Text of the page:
By Laura French
WASHINGTON — President-elect Joe Biden held a virtual roundtable meeting with frontline workers, including an Indiana firefighter-paramedic, on Wednesday, discussing challenges faced by first responders and healthcare workers during the COVID-19 pandemic.
During the discussion, Biden and the roundtable participants, including Hamilton County IAFF Local 4416 President Tony Murray, touched on topics including PPE, physical and mental health concerns, vaccines and the economic impact of the pandemic.
"The question's going to be: When do we have to start laying off, because the counties and the cities don't have the money?" Biden said. "They can't deficit spend, they have to spend based on balancing their budget, when the first responders and fire service will be laid off, including all those folks like you who run those emergency ambulances and get people to where they have to go get quickly."
The president-elect said he intended to work with Congress to provide funding to state and local governments in order to prevent layoffs and help the economy recover, noting his involvement in the Recovery Act during the Great Recession in 2009, when he was vice president.
Murray explained that some of his greatest concerns as a firefighter-paramedic during the pandemic were PPE shortages, the fear of contracting COVID-19 and spreading it to family members, and the mental health toll on first responders.
"I literally have people sleeping in their car for a certain amount of time outside of the home in the driveway, so they don't take it into their family until they can get a test or get results of a test … People sleeping in campers," Murray said. "We'll always find a way to do our job. And we'll never ask a question, we'll just do it. That's what we do. We go and answer the call and take care of the emergency, take care of the person. This is a humanitarian effort every day, 365, that's the work that we do. But I think that those two things go hand in hand, is that fear of transmitting to family, but also having to just push all of these feelings down, because you got to get up and go the next day."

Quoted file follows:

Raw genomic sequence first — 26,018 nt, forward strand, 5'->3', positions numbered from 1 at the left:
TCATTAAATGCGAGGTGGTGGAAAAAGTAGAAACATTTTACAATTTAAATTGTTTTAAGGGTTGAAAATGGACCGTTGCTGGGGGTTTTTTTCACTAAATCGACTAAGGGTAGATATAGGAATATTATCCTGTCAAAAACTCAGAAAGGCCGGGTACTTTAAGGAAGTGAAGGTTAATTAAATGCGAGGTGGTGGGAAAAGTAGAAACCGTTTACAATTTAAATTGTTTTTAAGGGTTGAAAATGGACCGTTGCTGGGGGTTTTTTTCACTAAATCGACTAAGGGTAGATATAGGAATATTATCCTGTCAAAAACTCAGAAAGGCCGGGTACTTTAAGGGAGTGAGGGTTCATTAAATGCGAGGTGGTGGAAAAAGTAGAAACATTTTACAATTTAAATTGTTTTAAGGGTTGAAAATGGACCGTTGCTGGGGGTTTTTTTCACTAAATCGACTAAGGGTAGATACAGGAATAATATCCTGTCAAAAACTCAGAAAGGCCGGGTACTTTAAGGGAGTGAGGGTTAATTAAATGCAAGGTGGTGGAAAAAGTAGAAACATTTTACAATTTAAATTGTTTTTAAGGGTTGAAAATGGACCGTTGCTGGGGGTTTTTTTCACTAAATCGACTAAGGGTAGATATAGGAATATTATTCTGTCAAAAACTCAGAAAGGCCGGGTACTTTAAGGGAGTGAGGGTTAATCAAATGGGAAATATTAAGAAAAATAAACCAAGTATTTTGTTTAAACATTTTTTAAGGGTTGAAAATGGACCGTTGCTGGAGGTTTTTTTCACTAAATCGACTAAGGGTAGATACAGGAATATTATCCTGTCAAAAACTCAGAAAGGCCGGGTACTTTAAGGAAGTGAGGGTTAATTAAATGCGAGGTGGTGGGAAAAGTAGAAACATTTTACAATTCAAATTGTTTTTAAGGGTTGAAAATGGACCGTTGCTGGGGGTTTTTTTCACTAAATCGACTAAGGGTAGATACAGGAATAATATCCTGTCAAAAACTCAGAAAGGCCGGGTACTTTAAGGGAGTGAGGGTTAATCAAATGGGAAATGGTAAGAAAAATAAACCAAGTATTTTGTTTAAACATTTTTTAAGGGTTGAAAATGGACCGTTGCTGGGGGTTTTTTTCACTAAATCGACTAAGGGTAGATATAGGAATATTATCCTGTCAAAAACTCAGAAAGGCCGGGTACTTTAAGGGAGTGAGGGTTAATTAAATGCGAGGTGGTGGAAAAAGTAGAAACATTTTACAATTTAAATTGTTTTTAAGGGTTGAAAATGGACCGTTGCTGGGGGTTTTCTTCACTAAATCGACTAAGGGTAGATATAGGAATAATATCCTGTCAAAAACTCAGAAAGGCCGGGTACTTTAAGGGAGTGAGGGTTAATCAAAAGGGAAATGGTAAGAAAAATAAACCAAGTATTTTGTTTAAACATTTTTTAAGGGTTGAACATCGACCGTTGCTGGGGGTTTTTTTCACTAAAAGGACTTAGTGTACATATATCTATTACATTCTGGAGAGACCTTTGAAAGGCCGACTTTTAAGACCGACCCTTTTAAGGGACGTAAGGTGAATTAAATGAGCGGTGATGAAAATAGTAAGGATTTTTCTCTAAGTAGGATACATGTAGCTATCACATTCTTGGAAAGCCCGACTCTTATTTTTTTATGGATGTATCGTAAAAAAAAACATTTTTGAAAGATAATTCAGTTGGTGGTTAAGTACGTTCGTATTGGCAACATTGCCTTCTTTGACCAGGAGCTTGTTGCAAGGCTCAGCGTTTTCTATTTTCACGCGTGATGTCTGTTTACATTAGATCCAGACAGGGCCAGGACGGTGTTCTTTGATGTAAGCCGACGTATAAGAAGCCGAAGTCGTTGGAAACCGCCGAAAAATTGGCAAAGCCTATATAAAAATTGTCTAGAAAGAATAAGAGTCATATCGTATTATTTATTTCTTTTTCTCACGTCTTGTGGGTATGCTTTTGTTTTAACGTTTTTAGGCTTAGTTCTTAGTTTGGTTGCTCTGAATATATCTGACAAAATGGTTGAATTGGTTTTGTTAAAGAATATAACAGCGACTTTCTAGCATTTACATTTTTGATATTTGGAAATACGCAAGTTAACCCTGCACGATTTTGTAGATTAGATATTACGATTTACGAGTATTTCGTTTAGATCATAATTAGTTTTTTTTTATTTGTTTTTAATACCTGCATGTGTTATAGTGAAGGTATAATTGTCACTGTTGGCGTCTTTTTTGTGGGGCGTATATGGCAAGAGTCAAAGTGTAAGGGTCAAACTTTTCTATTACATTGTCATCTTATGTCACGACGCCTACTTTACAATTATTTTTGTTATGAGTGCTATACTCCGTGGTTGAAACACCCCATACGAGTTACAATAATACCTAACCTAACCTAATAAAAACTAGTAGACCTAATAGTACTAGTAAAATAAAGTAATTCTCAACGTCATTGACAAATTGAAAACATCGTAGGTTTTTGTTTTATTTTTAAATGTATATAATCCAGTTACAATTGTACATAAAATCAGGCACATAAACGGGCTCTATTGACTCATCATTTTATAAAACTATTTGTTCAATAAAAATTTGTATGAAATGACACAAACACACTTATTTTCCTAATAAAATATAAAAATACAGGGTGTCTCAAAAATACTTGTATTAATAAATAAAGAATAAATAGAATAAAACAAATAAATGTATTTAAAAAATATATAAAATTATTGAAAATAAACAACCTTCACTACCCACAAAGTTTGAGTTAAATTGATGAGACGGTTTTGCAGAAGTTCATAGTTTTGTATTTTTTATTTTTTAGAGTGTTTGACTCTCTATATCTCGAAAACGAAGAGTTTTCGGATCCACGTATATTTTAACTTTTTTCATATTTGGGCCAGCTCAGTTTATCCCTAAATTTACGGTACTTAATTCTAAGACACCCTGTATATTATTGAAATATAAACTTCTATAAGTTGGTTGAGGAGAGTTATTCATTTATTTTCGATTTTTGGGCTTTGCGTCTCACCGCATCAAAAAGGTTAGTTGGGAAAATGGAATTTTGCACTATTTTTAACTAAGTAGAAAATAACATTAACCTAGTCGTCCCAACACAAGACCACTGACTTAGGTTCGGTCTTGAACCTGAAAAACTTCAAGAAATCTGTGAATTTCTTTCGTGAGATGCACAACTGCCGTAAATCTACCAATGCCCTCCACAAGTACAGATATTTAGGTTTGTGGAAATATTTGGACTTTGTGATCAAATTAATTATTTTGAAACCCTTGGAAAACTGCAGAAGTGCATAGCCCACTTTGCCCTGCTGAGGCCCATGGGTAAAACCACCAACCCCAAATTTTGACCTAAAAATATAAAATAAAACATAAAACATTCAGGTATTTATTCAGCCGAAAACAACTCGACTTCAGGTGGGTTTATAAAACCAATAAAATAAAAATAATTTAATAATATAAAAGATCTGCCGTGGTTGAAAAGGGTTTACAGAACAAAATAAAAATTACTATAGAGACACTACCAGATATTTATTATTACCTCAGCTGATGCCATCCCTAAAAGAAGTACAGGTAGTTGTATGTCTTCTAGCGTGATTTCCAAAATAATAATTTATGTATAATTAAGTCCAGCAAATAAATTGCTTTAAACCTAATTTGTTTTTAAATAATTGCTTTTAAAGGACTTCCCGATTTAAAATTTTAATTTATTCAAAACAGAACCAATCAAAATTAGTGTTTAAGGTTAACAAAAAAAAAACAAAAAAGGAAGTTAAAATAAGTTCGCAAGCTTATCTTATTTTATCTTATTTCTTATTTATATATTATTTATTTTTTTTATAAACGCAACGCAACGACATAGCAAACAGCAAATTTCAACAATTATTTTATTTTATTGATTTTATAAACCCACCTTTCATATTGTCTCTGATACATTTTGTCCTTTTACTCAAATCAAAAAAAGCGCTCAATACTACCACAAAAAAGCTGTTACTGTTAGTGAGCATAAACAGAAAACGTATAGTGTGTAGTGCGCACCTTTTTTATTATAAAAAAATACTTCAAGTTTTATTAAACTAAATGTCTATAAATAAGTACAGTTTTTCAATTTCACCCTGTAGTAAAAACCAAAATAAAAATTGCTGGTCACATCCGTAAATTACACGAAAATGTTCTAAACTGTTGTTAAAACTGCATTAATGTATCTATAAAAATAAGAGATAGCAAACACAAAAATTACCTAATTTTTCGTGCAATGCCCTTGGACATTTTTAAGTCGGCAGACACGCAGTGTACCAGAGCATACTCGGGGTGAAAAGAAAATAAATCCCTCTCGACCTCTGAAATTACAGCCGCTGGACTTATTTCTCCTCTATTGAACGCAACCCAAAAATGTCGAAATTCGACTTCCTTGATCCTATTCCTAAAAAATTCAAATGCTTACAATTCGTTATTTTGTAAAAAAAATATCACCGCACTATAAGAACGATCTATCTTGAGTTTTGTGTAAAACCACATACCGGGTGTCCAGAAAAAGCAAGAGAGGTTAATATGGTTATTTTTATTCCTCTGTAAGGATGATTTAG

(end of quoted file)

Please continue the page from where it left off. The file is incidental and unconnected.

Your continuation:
Murray also expressed concern about first responders running out of or needing to reuse PPE, adding that public safety agencies have not gotten the same support in that area as health systems, and stated that both first responders and healthcare workers should get priority access to COVID-19 vaccines to "continue to deliver these vital services when people need us the most."
Biden told the roundtable, which also included a Seattle home healthcare worker, a Minnesota nurse and a Cleveland school nurse, that he would ensure they were protected, stating, "As President, I'm going to fight as hard as I can, as hard as you're fighting for your communities. We're going to make sure that you get the personal protective equipment you need. We're going to make sure you have paid sick leave. We're going to make sure that you can care for your families."
Watch the full roundtable discussion below: